Water gurus converge to slake thirst of exploding Colorado population

Water experts are meeting en masse in Denver today and Wednesday to try to figure out how to plan for an expected doubling of Colorado’s population to 10 million people by 2050, according the Durango Herald.

State water officials, in conjunction with the Western States Water Council, are trying to sort out conflicts between growing residential development, agriculture, recreation and the thirsty industrial sectors such as energy production, the Herald reported Tuesday.

Gov. Bill Ritter was scheduled to speak Tuesday, but Colorado Department of Natural Resources director Harris Sherman, who prompted the water confab, was unable to attend because he’s prepping for his U.S. Senate confirmation hearing for an undersecretary of agriculture post that would have him overseeing the U.S. Forest Service for the Obama administration.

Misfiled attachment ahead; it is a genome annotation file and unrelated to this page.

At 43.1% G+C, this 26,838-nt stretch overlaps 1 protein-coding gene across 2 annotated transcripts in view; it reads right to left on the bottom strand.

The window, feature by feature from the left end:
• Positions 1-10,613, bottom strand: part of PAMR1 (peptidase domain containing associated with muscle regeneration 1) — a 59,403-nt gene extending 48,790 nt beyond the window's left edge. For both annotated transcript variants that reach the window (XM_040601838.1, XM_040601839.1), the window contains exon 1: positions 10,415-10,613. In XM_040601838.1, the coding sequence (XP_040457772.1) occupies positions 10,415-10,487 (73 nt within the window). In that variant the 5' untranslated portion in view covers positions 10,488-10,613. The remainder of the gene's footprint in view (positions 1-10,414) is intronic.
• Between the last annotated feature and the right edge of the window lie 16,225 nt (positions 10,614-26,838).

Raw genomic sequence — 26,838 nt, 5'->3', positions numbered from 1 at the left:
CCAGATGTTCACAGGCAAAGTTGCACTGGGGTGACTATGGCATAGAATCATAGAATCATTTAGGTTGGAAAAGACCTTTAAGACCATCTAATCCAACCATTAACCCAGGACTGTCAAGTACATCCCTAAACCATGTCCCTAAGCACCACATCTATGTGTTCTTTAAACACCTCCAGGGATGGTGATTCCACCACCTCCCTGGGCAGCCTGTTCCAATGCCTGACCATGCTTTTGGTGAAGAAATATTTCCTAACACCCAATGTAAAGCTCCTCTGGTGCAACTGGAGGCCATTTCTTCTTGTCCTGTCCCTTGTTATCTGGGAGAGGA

“He’s the one who kind of got us – how do I put this nicely? He kicked us in the butt and told us to get these conversations going,” Jennifer Gimbel, director of the Colorado Water Conservation Board, told the Herald.
Conspicuously absent Monday, however, were representatives of the residential development and planning sectors, the paper noted.

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About the Author

David O. Williams

is an award-winning reporter who has covered energy, environmental and political issues for years. His work has appeared in the New York Times, Chicago Tribune and Denver Post. He's founder of Real Vail
and Real Aspen.

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